Single-Chip Controller and Regulators
The LTC3372 is a front-end 60 V high voltage (HV) buck controller plus four low voltage (LV) 5 V monolithic buck regulators with low IQ Burst Mode operation. By integrating a controller and monolithic regulators, LTC3372 can provide up to five separate rails from high input voltage in compact size at low cost. The output voltage of the HV controller can be selected between 3.3 V and 5 V depending on the level of VOUTPRG pin; the output voltages of the LV regulators can be individually programmed with external resistors through FB1 to FB4 pins.
Figure 1 and Figure 2 show a typical application and the corresponding efficiency of the HV controller. While the HV controller is typically used for feeding the LV regulators, each regulator operates independently via per channel to enable and input pins. Additional flexibility is provided by the eight power stages. The eight switches can be distributed among the LV regulators, with the combination digitally configured through the C bit (C1, C2, C3) to meet rail-specific maximum current limits. Table 1 shows C bit settings and the resulting maximum current limit configurations per regulator number. Figure 3 shows how efficiency varies with the number of switches combined in parallel.
Table 1. LV Regulator Configurations Are Set via C1, C2, and C3 Codes; In Any Configuration of Fewer Than Four LV Regulators, the Unused Regulators Enable Pins and Feedback Pins Are Connected to Ground
Power Loss Optimization
The LTC3372 also provides an on-chip temperature sensor and watchdog timer features. The temperature sensor allows users to closely monitor die temperature whenever a LV regulator is enabled. The watchdog timer issues a reset signal if the microprocessor fails to clear the timer when malfunction occurs.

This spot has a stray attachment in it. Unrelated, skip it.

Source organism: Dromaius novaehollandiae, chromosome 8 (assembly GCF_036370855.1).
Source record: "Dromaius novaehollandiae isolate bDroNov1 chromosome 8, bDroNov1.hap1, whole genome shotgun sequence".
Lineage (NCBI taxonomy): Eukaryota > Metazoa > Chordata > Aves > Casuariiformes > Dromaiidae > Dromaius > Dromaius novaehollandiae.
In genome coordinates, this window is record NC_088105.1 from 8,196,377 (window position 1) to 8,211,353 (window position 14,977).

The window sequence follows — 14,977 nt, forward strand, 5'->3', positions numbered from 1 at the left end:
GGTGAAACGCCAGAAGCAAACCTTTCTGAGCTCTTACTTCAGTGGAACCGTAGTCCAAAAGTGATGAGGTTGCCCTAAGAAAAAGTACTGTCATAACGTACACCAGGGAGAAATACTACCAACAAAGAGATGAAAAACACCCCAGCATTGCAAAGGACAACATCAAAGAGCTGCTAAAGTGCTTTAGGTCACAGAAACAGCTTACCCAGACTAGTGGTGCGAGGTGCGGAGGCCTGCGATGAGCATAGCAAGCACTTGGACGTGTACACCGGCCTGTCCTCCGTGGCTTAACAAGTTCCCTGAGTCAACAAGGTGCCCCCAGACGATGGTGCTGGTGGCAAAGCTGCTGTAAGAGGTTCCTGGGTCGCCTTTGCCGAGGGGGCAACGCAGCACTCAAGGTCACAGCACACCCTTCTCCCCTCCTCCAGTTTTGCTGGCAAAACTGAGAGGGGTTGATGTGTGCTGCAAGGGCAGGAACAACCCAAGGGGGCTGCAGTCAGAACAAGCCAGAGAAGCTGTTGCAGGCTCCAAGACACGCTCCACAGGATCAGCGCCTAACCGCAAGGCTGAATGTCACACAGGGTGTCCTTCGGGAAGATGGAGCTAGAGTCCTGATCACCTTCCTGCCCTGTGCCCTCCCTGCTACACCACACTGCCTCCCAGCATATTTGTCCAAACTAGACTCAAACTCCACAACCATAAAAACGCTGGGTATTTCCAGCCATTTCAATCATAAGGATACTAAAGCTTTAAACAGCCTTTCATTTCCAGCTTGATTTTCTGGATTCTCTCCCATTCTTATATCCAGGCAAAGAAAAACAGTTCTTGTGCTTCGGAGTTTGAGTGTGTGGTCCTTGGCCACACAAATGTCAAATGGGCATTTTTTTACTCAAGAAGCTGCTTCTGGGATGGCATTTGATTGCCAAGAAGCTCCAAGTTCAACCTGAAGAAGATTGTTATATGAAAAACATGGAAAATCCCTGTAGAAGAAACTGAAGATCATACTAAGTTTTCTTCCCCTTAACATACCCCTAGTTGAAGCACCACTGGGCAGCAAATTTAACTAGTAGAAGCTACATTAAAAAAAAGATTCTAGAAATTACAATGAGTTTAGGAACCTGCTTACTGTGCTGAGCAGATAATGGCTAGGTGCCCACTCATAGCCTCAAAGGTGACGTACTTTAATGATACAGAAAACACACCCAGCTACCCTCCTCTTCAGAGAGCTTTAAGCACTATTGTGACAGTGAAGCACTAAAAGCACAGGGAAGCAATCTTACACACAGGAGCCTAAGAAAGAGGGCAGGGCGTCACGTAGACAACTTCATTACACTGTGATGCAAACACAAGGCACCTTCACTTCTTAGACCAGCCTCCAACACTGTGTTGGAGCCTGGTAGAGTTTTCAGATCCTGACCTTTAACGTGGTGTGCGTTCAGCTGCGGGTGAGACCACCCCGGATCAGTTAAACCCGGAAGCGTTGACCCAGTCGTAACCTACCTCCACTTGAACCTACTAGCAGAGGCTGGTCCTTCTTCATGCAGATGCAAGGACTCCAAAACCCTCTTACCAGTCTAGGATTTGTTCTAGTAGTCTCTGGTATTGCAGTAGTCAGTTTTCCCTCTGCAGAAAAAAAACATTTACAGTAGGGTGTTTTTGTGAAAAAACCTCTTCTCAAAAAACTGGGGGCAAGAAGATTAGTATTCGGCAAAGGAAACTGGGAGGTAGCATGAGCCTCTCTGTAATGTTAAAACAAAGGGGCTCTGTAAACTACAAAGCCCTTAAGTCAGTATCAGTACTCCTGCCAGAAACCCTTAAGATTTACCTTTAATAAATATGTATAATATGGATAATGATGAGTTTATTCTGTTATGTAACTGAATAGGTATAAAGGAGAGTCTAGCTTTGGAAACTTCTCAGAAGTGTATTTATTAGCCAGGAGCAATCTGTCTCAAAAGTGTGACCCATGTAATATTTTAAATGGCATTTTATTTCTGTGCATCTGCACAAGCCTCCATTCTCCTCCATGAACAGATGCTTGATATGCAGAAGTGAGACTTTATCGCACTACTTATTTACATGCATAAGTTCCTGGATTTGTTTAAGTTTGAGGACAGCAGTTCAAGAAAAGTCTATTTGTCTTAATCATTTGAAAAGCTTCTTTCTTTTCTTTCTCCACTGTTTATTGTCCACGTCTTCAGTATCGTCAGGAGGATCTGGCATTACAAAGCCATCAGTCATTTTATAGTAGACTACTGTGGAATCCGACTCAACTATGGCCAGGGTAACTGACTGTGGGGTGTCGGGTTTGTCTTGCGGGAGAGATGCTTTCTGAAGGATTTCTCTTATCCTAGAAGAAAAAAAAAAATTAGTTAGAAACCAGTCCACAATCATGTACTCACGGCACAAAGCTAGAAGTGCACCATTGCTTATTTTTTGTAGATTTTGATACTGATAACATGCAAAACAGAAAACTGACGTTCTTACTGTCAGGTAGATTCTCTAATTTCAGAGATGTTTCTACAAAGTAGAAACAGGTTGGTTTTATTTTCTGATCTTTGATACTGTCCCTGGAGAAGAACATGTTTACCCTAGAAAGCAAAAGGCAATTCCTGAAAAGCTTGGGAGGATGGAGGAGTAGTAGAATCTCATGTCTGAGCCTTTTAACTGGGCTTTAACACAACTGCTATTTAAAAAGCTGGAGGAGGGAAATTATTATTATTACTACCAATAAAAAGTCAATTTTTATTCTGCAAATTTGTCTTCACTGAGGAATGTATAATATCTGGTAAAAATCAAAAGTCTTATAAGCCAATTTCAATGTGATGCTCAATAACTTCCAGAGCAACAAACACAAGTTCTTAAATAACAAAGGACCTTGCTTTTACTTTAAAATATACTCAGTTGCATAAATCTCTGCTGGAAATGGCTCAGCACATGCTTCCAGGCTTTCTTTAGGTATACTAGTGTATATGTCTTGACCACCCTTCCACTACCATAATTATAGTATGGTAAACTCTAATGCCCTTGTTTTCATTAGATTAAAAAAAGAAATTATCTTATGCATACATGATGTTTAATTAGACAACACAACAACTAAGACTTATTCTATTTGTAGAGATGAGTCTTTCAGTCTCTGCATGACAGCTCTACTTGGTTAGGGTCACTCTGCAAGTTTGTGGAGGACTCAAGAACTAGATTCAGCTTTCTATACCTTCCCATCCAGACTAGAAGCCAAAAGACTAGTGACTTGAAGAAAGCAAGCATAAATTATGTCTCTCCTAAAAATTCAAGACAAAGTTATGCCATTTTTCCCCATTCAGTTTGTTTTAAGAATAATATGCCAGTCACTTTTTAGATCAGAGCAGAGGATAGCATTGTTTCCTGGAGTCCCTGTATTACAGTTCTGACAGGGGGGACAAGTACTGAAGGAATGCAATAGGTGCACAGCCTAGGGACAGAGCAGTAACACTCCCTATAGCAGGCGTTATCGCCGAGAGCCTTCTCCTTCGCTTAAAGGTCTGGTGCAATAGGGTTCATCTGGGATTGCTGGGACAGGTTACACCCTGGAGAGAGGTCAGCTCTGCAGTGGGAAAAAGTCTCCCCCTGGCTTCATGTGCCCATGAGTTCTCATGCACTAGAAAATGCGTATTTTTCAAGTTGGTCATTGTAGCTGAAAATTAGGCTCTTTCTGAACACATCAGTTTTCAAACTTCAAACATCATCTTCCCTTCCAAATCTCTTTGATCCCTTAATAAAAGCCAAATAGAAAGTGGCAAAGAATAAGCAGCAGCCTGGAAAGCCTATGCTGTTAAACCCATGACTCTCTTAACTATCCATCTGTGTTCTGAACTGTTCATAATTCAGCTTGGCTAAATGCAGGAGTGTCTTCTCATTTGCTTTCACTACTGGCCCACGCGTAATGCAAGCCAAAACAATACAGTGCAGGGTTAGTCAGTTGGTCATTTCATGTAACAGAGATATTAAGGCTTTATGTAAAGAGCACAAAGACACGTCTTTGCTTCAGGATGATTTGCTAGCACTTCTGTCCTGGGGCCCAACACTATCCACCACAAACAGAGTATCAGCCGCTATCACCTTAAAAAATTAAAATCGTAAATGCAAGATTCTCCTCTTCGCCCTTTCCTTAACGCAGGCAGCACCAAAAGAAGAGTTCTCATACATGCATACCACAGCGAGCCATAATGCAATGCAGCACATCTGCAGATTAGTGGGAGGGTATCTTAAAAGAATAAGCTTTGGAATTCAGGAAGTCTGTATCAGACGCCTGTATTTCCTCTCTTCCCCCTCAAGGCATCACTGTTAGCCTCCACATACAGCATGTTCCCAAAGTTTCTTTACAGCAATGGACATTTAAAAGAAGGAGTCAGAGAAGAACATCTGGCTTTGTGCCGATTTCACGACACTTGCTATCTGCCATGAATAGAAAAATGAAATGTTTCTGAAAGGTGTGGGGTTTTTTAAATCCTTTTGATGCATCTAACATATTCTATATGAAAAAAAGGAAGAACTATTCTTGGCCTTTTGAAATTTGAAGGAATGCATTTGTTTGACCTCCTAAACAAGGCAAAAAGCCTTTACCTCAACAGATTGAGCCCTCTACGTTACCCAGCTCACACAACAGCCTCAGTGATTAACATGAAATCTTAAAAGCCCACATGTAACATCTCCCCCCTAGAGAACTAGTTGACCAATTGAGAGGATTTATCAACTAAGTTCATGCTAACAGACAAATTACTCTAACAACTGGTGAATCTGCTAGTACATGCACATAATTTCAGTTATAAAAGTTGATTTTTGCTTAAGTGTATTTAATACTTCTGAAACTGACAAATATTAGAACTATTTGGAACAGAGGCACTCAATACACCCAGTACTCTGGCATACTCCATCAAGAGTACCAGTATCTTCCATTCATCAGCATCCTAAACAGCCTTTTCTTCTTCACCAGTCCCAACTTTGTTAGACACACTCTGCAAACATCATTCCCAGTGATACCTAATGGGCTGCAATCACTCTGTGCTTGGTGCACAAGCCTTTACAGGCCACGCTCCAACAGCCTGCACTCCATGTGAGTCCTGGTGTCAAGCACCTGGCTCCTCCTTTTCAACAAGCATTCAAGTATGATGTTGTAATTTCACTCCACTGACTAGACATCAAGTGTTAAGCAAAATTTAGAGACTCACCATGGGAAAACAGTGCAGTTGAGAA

Often, dc-to-dc converters are judged on their efficiency and are therefore designed to maximize that parameter, but optimizing dc-to-dc converters in terms of power loss (instead of just efficiency) usually pays higher performance dividends in high power applications. For a multistage converter system, such as can be created with the LTC3372, efficiency measurements can be misleading when some part of the efficiency is the composite of HV controller and LV regulators.
Keep in mind that power loss optimization does not mean simply minimizing total power loss, but also balancing the distribution of the losses across devices. A good approach is to begin with the LV regulators, as the total power loss across all LV regulators accounts for most of the loss in the LTC3372 system. By considering all applicable LV regulator configurations, a designer can compare a significant range of power loss options. Table 2 lists all applicable configurations and the associated power loss in a 1.2 V, 1.8 V, 2.5 V application at 3 A, 3 A, 0.5 A maximum load, respectively. The difference between the best and the worst configurations is 0.432 W. In normal cases, recursively allocating the largest possible switch to the highest power channel yields the best result.
Table 2. Total Burst Mode Operation Power Loss in LV Regulators of 1.2 V (3 A), 1.8 V (3 A), 2.5 V (0.5 A) in Various Configurations; VINA–H are 3.3 V and Switching Frequency is 2 MHz; The Best Configuration Yields 0.432 W Less Power Loss Compared to the Worst Case
More generic efficiency optimization procedures can be applied to the HV controller. The slight difference is that all/part of the HV controller’s loading becomes the input referred current of LV regulators. When LV regulators are the only loads, the HV controller sees a moderate load, even if each LV regulator is fully loaded. Instead of selecting the low RDS FETs or pursuing the highest peak efficiency, designers should focus on the operating current range of interest. The efficiency vs. output current curves of three FETs with distinct RDS are shown in Figure 4. For the LV regulators in Table 2, using the highest RDS but lowest QG FET yields the highest efficiency in the range below maximum load (3.759 A in the optimum configuration).